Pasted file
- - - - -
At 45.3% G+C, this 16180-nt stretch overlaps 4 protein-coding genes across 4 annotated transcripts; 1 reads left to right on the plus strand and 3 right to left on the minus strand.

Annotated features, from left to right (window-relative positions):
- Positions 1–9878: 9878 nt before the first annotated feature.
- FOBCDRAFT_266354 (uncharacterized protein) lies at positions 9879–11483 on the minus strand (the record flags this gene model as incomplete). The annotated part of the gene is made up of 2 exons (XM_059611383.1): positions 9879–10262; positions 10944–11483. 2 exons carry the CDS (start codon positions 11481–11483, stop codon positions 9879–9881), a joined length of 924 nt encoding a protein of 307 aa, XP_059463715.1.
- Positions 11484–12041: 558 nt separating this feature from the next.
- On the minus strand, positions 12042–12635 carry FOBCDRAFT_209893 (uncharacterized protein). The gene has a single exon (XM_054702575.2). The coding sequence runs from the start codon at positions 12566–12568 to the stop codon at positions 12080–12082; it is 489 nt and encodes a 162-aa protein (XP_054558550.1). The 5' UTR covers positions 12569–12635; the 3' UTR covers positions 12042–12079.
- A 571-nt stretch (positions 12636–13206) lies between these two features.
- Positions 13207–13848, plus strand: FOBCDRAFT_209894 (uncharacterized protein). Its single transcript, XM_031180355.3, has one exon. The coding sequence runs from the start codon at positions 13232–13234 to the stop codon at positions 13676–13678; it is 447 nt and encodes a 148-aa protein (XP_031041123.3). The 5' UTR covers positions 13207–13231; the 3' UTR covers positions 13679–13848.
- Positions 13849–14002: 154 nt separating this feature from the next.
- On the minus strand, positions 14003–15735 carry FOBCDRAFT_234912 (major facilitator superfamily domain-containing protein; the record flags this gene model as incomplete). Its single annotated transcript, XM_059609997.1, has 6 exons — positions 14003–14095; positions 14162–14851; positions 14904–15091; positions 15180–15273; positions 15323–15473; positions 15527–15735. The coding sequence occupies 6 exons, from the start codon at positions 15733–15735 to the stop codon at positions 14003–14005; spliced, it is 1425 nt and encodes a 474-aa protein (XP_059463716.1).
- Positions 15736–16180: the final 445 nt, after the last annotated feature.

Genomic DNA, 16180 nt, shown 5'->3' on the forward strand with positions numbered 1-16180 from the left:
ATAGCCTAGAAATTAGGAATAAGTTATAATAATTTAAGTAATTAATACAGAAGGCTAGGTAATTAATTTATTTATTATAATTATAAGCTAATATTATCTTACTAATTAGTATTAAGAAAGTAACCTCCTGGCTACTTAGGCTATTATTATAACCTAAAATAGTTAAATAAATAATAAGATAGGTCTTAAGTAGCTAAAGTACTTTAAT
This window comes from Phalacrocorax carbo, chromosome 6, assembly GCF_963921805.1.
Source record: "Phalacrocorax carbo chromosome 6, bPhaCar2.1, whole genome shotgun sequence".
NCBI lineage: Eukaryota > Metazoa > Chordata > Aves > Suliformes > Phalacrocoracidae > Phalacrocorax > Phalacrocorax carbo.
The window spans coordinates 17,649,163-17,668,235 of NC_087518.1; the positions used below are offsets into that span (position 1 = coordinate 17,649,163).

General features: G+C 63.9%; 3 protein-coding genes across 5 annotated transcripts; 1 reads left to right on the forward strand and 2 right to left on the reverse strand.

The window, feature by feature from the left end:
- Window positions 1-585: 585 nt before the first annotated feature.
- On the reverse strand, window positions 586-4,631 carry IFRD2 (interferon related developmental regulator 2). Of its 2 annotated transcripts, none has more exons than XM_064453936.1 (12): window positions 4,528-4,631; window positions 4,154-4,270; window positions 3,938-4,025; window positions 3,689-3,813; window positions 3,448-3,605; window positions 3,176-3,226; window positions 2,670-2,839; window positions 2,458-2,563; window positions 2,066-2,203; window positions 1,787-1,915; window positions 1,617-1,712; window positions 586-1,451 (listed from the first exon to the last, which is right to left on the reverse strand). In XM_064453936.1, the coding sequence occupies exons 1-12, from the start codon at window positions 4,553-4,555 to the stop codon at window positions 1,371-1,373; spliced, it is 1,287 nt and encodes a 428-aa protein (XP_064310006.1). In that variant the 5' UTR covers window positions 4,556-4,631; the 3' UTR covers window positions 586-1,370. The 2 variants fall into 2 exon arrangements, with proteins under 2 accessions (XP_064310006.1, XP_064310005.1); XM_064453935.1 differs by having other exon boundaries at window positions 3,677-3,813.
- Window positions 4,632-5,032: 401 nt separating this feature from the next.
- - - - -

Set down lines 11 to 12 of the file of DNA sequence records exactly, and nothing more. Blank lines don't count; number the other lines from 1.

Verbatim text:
- Positions 15736–16180: the final 445 nt, after the last annotated feature.

Genomic DNA, 16180 nt, shown 5'->3' on the forward strand with positions numbered 1-16180 from the left: